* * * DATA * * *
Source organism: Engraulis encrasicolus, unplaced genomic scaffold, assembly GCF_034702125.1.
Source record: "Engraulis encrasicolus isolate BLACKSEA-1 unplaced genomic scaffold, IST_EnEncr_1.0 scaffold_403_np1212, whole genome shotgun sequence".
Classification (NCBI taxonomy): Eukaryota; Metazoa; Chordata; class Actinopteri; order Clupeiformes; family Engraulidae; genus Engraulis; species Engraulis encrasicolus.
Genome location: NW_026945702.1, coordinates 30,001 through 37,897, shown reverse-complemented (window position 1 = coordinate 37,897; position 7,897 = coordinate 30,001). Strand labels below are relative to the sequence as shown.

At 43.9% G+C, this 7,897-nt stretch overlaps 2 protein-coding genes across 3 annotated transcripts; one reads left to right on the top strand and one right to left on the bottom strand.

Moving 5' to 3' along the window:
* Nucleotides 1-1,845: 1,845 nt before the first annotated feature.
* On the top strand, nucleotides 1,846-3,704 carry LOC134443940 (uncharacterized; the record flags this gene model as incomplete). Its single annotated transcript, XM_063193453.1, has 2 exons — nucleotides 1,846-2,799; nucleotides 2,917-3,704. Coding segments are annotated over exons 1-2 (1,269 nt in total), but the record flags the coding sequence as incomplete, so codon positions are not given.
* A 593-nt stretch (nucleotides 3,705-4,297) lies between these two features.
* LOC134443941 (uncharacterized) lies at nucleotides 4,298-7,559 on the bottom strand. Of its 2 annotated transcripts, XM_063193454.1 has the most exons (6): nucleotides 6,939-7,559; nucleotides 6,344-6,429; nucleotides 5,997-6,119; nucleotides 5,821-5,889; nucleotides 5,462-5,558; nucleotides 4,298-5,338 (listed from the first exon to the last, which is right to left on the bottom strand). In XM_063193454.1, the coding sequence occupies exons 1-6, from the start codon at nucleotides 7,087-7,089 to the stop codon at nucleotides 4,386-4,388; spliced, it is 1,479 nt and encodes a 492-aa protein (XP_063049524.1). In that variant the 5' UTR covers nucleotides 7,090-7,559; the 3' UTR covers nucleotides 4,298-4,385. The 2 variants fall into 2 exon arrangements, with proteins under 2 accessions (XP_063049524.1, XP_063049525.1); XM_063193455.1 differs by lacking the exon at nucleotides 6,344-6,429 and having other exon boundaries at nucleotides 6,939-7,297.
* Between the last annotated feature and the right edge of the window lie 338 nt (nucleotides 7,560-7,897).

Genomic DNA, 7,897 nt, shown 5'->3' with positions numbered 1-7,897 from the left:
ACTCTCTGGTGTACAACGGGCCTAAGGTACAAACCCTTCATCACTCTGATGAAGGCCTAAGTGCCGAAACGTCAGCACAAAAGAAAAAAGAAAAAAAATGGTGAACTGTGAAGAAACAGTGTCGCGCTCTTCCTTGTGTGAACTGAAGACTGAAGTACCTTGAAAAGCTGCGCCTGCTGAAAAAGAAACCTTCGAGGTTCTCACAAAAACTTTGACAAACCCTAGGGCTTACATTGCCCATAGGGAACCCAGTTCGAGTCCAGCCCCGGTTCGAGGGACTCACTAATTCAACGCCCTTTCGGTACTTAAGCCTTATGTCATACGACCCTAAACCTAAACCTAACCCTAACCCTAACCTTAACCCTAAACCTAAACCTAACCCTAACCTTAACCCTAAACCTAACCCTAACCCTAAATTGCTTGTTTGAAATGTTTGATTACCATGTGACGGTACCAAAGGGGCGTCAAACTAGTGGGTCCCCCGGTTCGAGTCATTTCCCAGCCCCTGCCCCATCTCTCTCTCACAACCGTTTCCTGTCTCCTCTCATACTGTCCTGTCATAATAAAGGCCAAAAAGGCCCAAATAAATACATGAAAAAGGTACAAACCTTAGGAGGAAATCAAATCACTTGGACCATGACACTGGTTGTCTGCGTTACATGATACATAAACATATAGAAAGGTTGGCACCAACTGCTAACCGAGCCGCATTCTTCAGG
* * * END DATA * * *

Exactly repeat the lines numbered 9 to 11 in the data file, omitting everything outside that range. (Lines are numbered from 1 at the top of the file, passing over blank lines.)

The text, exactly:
* A 593-nt stretch (nucleotides 3,705-4,297) lies between these two features.
* LOC134443941 (uncharacterized) lies at nucleotides 4,298-7,559 on the bottom strand. Of its 2 annotated transcripts, XM_063193454.1 has the most exons (6): nucleotides 6,939-7,559; nucleotides 6,344-6,429; nucleotides 5,997-6,119; nucleotides 5,821-5,889; nucleotides 5,462-5,558; nucleotides 4,298-5,338 (listed from the first exon to the last, which is right to left on the bottom strand). In XM_063193454.1, the coding sequence occupies exons 1-6, from the start codon at nucleotides 7,087-7,089 to the stop codon at nucleotides 4,386-4,388; spliced, it is 1,479 nt and encodes a 492-aa protein (XP_063049524.1). In that variant the 5' UTR covers nucleotides 7,090-7,559; the 3' UTR covers nucleotides 4,298-4,385. The 2 variants fall into 2 exon arrangements, with proteins under 2 accessions (XP_063049524.1, XP_063049525.1); XM_063193455.1 differs by lacking the exon at nucleotides 6,344-6,429 and having other exon boundaries at nucleotides 6,939-7,297.
* Between the last annotated feature and the right edge of the window lie 338 nt (nucleotides 7,560-7,897).